The True Defeatists
Last week, I took a couple of swipes at Charles Murray's fatalistic, offensive, and oddly persistent claim that many children (by which he generally means poor children and children of color) are largely ineducable.
Richard Nisbett does a much better job of tackling Murray's arguments in his recent book, Intelligence and How to Get It. (The New York Times reviewed Nisbett's book on Sunday.) IQ is malleable, he argues, so it makes all the sense in the world to help struggling students excel academically.
Any educator worth his or her salt subscribes to this view. Still, Murray's work lives on. It earns respectful reviews even from people who generally know better.
Murray's persistence should focus the mind of anyone interested in improving the lot of children. Overblown media reports of battles between school reformers and those who believe schools alone cannot easliy close achievement gaps are distracting attention from the true enemies of improvement.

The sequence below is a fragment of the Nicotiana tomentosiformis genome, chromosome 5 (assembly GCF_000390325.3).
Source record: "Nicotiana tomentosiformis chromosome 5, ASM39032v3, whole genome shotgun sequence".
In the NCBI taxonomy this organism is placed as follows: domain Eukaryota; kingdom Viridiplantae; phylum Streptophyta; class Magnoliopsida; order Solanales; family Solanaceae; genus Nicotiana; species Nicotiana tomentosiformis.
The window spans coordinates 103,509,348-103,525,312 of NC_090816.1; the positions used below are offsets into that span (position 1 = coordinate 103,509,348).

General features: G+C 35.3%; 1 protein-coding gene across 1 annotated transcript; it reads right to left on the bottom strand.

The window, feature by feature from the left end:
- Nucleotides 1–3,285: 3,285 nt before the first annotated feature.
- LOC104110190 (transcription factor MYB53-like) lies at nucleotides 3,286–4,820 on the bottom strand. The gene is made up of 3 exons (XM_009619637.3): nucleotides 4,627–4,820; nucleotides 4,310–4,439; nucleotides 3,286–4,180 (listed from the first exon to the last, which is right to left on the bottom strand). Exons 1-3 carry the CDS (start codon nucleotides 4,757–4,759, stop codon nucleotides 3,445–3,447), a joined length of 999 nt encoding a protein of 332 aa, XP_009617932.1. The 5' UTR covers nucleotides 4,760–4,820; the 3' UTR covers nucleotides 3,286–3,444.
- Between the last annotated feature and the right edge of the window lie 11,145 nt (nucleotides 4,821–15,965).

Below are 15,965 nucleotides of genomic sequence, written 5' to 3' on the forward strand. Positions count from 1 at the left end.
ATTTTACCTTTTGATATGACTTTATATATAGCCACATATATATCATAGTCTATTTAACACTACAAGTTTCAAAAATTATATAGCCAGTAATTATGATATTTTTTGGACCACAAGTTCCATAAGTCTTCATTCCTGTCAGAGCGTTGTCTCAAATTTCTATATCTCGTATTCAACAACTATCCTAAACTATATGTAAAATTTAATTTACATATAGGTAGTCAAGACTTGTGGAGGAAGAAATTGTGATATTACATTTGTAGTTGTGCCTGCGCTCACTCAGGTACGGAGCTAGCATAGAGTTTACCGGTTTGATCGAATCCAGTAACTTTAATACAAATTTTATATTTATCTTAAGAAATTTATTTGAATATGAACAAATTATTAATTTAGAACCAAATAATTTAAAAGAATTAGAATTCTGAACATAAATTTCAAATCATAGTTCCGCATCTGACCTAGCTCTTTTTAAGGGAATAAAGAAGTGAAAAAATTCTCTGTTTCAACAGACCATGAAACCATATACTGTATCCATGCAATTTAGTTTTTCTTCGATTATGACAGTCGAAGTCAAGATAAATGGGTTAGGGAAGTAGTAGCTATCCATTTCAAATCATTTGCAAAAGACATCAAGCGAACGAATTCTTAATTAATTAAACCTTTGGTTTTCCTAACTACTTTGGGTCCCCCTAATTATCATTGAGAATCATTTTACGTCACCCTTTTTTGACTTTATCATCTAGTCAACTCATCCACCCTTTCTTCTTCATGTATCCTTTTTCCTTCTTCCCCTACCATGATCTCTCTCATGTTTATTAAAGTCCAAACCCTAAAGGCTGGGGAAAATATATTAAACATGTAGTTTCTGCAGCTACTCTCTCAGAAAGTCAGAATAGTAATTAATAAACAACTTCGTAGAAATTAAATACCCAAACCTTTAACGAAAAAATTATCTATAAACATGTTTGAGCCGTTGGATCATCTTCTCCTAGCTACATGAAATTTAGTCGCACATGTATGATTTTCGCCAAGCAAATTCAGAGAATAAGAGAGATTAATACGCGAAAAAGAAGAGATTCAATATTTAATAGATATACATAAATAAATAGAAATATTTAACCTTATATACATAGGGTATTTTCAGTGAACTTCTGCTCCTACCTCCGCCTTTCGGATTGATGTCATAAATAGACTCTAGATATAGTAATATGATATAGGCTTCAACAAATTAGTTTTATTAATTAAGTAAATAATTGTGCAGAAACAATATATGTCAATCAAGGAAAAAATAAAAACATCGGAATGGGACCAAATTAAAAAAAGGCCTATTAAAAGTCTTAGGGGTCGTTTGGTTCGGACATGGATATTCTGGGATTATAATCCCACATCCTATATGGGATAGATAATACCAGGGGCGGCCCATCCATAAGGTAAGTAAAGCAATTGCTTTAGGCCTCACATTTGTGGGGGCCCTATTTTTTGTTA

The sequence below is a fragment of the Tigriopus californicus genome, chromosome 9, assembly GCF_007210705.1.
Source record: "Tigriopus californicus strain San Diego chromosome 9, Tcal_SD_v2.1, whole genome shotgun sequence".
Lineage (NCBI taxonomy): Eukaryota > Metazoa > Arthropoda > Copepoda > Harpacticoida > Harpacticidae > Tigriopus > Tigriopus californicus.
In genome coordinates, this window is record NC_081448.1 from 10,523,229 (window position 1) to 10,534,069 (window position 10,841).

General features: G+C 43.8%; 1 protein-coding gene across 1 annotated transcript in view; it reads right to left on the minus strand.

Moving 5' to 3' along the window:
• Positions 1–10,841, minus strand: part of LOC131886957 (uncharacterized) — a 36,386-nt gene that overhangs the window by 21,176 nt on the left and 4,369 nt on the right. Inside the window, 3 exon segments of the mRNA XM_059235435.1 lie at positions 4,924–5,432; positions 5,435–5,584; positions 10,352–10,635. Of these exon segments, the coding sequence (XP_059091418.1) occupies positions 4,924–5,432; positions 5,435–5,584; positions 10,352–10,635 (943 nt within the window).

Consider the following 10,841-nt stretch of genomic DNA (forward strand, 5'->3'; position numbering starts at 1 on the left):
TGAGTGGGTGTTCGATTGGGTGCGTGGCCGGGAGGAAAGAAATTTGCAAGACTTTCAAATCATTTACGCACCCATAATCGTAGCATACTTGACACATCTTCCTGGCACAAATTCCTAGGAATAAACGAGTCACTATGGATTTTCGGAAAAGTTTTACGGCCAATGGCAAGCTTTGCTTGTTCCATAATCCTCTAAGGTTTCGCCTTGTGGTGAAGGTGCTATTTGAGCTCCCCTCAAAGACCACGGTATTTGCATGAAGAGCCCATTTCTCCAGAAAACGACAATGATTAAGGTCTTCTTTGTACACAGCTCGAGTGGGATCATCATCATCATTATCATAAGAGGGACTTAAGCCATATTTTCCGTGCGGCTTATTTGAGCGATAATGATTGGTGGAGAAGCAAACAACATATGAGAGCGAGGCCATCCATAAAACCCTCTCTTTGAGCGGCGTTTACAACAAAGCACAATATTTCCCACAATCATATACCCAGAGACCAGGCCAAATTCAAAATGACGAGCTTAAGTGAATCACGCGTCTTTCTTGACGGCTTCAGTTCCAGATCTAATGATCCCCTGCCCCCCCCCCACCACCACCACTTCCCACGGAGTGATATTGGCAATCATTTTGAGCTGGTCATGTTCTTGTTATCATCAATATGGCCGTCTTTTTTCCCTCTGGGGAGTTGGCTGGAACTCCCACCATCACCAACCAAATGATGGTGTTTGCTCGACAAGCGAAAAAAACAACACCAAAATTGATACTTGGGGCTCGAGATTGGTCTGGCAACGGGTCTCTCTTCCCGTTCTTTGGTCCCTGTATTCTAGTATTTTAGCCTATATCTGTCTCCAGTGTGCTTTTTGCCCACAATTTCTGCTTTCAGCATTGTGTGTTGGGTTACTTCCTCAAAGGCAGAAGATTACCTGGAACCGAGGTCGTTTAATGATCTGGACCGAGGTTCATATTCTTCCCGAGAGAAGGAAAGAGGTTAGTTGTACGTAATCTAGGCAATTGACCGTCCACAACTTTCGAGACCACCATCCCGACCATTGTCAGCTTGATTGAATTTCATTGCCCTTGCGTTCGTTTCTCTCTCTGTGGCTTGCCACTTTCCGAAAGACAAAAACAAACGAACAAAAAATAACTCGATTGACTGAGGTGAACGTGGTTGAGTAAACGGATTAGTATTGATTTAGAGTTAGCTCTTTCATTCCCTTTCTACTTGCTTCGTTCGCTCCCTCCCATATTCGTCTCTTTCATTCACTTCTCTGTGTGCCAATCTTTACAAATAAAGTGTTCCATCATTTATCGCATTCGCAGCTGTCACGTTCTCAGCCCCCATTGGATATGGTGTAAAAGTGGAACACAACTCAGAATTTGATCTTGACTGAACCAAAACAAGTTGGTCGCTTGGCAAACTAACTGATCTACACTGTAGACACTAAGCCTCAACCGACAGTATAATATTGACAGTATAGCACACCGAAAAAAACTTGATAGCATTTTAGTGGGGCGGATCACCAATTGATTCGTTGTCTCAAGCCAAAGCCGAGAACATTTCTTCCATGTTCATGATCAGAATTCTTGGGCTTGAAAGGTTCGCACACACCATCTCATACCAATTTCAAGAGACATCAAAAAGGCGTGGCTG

Some commentators have compounded the confusion by lumping Charles Murray and major proponents of the schools-plus Approach together in the same "defeatist" camp. The latter argue that schools cannot close achievement gaps without strong community and political supports. The former argues that neither schools nor communities--nor anyone else--can close achievement gaps, because those gaps reflect students' immutable intellectual abilities.
In fact, the true defeatists abhor both in-school and out-of-school strategies to close achievement gaps and promote equal opportunity. And they're not going away any time soon.
Click here to browse dozens of Public School Insights interviews with extraordinary education advocates, including:
- "Pinterest Queen"/Art Teacher Donna Staten on social media and lesson planning
- 2015 School Counselor of the Year Cory Notestine on the state of his profession
- GSU's Dr. Gwendolyn Benson on innovations in educator preparation
The views expressed in this website's interviews do not necessarily represent those of the Learning First Alliance or its members.
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